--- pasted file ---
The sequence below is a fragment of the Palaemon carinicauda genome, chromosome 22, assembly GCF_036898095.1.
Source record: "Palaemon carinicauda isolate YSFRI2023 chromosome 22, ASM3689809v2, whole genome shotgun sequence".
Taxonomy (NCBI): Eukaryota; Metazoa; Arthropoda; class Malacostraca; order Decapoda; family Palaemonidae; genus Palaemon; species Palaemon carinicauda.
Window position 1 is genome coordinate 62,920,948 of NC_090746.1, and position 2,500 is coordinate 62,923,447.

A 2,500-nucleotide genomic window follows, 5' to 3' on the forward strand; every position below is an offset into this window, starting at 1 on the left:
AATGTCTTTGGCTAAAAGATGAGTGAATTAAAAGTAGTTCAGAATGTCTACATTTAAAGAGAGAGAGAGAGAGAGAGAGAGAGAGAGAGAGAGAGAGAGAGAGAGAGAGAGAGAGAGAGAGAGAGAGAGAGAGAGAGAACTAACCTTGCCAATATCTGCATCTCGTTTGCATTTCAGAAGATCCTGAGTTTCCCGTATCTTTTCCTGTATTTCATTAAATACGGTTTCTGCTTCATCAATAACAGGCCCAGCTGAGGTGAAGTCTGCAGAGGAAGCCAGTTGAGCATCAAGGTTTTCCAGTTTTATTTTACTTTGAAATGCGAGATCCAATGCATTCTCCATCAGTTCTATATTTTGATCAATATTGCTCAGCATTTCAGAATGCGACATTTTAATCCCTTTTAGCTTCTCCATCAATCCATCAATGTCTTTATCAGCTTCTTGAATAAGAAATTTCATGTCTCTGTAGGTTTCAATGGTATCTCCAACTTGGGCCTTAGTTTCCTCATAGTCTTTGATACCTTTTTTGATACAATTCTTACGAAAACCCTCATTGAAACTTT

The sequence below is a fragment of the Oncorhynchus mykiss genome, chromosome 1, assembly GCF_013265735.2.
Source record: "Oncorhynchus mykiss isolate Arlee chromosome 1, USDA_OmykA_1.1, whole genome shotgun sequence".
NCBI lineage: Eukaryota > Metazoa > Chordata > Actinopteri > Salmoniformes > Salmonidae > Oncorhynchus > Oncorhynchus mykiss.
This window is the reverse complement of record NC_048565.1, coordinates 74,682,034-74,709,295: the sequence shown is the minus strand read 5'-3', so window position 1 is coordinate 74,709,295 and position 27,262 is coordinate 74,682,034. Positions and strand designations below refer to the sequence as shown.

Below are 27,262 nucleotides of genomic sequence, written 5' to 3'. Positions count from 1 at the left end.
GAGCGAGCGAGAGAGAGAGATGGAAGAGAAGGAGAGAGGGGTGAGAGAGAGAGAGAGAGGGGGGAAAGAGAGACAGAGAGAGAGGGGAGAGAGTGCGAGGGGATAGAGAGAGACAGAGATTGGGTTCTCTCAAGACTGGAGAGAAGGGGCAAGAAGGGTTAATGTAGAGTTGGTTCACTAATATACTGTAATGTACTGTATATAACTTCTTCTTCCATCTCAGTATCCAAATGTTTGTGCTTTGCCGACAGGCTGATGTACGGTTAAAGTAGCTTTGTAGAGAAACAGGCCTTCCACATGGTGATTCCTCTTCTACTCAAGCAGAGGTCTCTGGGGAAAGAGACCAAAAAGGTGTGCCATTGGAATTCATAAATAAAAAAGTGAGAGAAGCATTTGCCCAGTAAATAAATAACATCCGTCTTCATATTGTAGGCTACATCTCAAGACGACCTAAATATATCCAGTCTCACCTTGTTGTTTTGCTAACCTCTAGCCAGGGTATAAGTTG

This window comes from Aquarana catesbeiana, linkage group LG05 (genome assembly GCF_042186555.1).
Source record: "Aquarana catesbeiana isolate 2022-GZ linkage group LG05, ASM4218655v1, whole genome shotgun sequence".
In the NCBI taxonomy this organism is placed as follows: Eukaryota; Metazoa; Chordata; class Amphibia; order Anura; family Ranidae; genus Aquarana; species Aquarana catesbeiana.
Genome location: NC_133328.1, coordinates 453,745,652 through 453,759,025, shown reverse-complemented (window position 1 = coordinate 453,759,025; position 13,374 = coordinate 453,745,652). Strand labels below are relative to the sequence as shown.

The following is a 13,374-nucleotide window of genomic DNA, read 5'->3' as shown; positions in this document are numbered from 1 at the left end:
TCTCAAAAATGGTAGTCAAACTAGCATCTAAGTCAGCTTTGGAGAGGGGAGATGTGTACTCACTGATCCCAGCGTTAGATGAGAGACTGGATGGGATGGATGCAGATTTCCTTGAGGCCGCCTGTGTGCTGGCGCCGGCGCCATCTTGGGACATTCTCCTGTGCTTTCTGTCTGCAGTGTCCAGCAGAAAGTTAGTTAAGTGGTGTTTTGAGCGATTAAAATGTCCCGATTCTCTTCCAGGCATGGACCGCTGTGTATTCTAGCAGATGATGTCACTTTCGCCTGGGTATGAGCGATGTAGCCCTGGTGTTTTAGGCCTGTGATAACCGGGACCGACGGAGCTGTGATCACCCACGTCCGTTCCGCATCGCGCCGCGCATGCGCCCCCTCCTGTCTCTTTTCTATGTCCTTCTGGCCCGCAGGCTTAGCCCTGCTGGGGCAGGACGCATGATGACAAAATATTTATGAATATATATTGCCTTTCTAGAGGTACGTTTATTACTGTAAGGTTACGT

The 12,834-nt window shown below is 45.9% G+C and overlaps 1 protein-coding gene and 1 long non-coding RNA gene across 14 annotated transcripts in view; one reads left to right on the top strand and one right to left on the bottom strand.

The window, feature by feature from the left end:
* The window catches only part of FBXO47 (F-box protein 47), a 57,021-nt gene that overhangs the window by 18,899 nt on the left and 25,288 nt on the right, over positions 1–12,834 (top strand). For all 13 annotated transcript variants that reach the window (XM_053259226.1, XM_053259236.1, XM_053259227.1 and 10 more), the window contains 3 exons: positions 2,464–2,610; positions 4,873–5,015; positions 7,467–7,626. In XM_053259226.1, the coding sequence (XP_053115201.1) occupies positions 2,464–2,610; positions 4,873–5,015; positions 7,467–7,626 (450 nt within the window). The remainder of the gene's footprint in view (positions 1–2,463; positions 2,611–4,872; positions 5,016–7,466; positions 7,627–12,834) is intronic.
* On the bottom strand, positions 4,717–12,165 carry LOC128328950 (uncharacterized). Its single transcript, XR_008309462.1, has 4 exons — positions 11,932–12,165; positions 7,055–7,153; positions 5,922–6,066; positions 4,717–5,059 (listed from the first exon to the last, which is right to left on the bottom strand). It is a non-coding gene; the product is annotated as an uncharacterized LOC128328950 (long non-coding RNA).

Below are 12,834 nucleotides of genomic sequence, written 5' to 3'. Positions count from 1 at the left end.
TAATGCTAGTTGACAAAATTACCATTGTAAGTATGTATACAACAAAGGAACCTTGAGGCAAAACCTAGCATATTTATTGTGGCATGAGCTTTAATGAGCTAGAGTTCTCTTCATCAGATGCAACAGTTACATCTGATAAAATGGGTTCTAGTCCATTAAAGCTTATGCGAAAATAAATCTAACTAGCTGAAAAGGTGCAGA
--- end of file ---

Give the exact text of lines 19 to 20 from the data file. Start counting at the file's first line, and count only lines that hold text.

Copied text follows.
The 12,834-nt window shown below is 45.9% G+C and overlaps 1 protein-coding gene and 1 long non-coding RNA gene across 14 annotated transcripts in view; one reads left to right on the top strand and one right to left on the bottom strand.

The window, feature by feature from the left end: